It was a tale of two women on the evening of Wednesday, Feb. 28, as Granville resident, artist, woman’s rights advocate, and museum friend Joanne Woodyard was celebrated as the 2017 The Victoria Woodhull Woman of Achievement recipient.

More than 150 friends from far and wide gathered to honor Joanne. The awards began with Amy Butler, 2011; Leslie Green Bowman, 2012; Jill Griesse, 2013; Sarah Wallace, 2016.

“Victoria knew that she was born for a greater calling,” Joanne said as she recounted the rise of Woodhull’s from poverty to notoriety,  “My story is very different and very simple,” she continued.

“I have never addressed the U.S. Congress. I have never operated a brokerage firm on Wall Street. I have never run for president of the United States.”

Joanne reminisced that she was nurtured in a family who surrounded her with enduring love every day. Her mother, Joanne said, was the youngest woman in Dayton to solo a plane at 16 years of age, to raise five children and always delight in everything they did.

Despite this cocoon of love and support, there were many highs and lows in her childhood, she said. “One of my sisters was bi polar, another died suddenly at age three, a brother was lost at birth and another was born with cerebral palsy. “Johnny was one of my life’s greatest gifts,” she said of her brother. “He never spoke nor heard a word in his 44 years, but he knew that he could communicate to all of us with his eyes.”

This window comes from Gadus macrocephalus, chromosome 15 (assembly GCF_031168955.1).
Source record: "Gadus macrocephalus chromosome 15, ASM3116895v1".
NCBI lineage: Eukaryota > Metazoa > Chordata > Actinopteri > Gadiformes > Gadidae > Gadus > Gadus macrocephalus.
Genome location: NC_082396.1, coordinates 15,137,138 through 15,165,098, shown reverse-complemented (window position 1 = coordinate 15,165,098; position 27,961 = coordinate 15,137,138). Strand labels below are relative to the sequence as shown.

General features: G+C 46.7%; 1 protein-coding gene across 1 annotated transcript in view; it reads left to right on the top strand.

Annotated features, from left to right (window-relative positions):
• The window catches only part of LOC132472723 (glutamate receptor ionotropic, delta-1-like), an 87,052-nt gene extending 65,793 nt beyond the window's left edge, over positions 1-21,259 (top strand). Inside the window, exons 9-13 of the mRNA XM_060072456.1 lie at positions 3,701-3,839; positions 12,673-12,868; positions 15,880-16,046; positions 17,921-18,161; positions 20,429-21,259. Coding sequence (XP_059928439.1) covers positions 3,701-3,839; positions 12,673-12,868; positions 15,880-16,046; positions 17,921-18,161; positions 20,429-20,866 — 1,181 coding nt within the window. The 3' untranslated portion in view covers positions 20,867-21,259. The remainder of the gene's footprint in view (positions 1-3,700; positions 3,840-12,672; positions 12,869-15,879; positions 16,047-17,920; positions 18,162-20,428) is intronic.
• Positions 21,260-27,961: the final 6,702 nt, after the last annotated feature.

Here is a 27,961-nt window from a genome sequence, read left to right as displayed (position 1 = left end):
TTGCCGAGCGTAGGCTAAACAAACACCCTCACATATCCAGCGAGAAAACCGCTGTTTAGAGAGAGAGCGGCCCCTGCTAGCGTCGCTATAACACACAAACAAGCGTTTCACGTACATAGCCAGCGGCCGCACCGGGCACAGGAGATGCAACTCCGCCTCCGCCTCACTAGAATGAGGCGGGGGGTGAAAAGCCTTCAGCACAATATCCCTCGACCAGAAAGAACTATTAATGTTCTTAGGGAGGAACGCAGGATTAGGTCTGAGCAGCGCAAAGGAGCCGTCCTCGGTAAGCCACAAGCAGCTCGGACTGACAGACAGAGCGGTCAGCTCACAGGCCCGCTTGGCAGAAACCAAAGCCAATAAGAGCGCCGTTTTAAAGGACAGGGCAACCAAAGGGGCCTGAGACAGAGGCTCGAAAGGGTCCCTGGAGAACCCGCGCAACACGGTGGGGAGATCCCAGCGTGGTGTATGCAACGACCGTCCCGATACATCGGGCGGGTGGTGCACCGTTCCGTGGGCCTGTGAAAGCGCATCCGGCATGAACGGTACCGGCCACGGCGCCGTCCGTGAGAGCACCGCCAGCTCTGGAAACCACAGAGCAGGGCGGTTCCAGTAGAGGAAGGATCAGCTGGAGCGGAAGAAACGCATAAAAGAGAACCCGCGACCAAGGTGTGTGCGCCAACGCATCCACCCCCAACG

After graduating from Denison University, Joanne taught school in different states around the country. She and her husband David Woodyard returned in 1960 and have lived her since. She has been president of the Granville Garden Club. “I know that they went down the alphabet and had gotten to W before anyone accepted the job,” she laughed. “I learned the difference between a daffodil and a tulip and I forged ahead!”

“In those important years, I not only learned about flowers but also about self esteem and how to give it to others,” she said. “Working with women was so rewarding. I watched women discover their own worth and self esteem and nature became my friend through our earth, our gardens, and our flowers.”

Joanne has had leadership roles in the National Herb Society and the Garden Club of America. She also paints and is known for her attention to detail in paintings and her botanical depictions of flowers and herbs in greeting cards.

Throughout her talk, Joanne drew her audience in with stories and reflections on her life. “When women listen or are challenged, they do great things in their lives. They nurture, encourage, teach, laugh and cry. I am thankful that in a short 84 and a half years, I have had the opportunities that have come my way,” she said.

“Maybe, just maybe, you too will empower someone somewhere.”